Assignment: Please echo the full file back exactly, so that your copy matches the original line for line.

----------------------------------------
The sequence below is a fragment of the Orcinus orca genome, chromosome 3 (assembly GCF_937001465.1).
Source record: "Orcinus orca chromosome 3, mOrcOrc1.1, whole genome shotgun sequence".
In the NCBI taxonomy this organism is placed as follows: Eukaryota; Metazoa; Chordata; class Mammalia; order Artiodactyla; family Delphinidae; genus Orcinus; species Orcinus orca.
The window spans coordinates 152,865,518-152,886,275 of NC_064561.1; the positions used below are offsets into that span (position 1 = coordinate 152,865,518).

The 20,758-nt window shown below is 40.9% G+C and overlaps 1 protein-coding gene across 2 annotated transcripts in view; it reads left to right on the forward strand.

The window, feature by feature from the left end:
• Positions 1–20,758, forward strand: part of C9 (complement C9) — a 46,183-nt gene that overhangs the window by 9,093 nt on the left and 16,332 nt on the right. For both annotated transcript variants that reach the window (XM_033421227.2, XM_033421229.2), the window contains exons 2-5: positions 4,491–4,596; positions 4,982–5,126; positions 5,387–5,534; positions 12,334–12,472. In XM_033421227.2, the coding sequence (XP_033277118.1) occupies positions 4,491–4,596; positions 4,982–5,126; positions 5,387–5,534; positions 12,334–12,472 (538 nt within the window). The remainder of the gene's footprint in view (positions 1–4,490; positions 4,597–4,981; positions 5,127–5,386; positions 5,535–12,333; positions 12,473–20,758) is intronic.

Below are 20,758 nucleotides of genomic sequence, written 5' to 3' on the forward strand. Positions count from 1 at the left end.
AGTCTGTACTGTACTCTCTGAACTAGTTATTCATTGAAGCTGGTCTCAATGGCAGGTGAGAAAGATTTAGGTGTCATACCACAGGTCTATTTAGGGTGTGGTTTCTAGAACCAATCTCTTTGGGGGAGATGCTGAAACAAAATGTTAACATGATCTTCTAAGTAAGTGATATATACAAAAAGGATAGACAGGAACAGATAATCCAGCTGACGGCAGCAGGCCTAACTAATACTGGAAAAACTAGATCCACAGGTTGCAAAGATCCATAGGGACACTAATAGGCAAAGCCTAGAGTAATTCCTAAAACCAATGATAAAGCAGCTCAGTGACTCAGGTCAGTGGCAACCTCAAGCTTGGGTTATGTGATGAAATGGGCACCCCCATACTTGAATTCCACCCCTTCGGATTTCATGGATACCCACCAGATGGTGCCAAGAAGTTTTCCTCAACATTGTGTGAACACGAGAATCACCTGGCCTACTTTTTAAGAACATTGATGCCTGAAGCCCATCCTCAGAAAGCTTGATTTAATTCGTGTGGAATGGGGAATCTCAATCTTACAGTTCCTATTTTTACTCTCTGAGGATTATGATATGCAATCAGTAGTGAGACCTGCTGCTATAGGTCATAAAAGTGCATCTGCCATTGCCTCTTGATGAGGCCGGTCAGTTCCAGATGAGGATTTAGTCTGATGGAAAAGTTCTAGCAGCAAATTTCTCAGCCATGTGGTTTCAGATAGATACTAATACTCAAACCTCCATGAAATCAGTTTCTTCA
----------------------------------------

The sequence below is a fragment of the Orcinus orca genome, chromosome 3 (assembly GCF_937001465.1).
Source record: "Orcinus orca chromosome 3, mOrcOrc1.1, whole genome shotgun sequence".
In the NCBI taxonomy this organism is placed as follows: Eukaryota; Metazoa; Chordata; class Mammalia; order Artiodactyla; family Delphinidae; genus Orcinus; species Orcinus orca.
The window spans coordinates 152,865,518-152,886,275 of NC_064561.1; the positions used below are offsets into that span (position 1 = coordinate 152,865,518).

The 20,758-nt window shown below is 40.9% G+C and overlaps 1 protein-coding gene across 2 annotated transcripts in view; it reads left to right on the forward strand.

The window, feature by feature from the left end:
• Positions 1–20,758, forward strand: part of C9 (complement C9) — a 46,183-nt gene that overhangs the window by 9,093 nt on the left and 16,332 nt on the right. For both annotated transcript variants that reach the window (XM_033421227.2, XM_033421229.2), the window contains exons 2-5: positions 4,491–4,596; positions 4,982–5,126; positions 5,387–5,534; positions 12,334–12,472. In XM_033421227.2, the coding sequence (XP_033277118.1) occupies positions 4,491–4,596; positions 4,982–5,126; positions 5,387–5,534; positions 12,334–12,472 (538 nt within the window). The remainder of the gene's footprint in view (positions 1–4,490; positions 4,597–4,981; positions 5,127–5,386; positions 5,535–12,333; positions 12,473–20,758) is intronic.

Below are 20,758 nucleotides of genomic sequence, written 5' to 3' on the forward strand. Positions count from 1 at the left end.
AGTCTGTACTGTACTCTCTGAACTAGTTATTCATTGAAGCTGGTCTCAATGGCAGGTGAGAAAGATTTAGGTGTCATACCACAGGTCTATTTAGGGTGTGGTTTCTAGAACCAATCTCTTTGGGGGAGATGCTGAAACAAAATGTTAACATGATCTTCTAAGTAAGTGATATATACAAAAAGGATAGACAGGAACAGATAATCCAGCTGACGGCAGCAGGCCTAACTAATACTGGAAAAACTAGATCCACAGGTTGCAAAGATCCATAGGGACACTAATAGGCAAAGCCTAGAGTAATTCCTAAAACCAATGATAAAGCAGCTCAGTGACTCAGGTCAGTGGCAACCTCAAGCTTGGGTTATGTGATGAAATGGGCACCCCCATACTTGAATTCCACCCCTTCGGATTTCATGGATACCCACCAGATGGTGCCAAGAAGTTTTCCTCAACATTGTGTGAACACGAGAATCACCTGGCCTACTTTTTAAGAACATTGATGCCTGAAGCCCATCCTCAGAAAGCTTGATTTAATTCGTGTGGAATGGGGAATCTCAATCTTACAGTTCCTATTTTTACTCTCTGAGGATTATGATATGCAATCAGTAGTGAGACCTGCTGCTATAGGTCATAAAAGTGCATCTGCCATTGCCTCTTGATGAGGCCGGTCAGTTCCAGATGAGGATTTAGTCTGATGGAAAAGTTCTAGCAGCAAATTTCTCAGCCATGTGGTTTCAGATAGATACTAATACTCAAACCTCCATGAAATCAGTTTCTTCA